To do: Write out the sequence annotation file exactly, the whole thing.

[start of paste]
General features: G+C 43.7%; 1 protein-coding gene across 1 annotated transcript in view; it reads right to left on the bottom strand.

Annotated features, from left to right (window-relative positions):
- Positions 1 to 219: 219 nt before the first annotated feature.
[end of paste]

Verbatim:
General features: G+C 43.7%; 1 protein-coding gene across 1 annotated transcript in view; it reads right to left on the bottom strand.

Annotated features, from left to right (window-relative positions):
- Positions 1 to 219: 219 nt before the first annotated feature.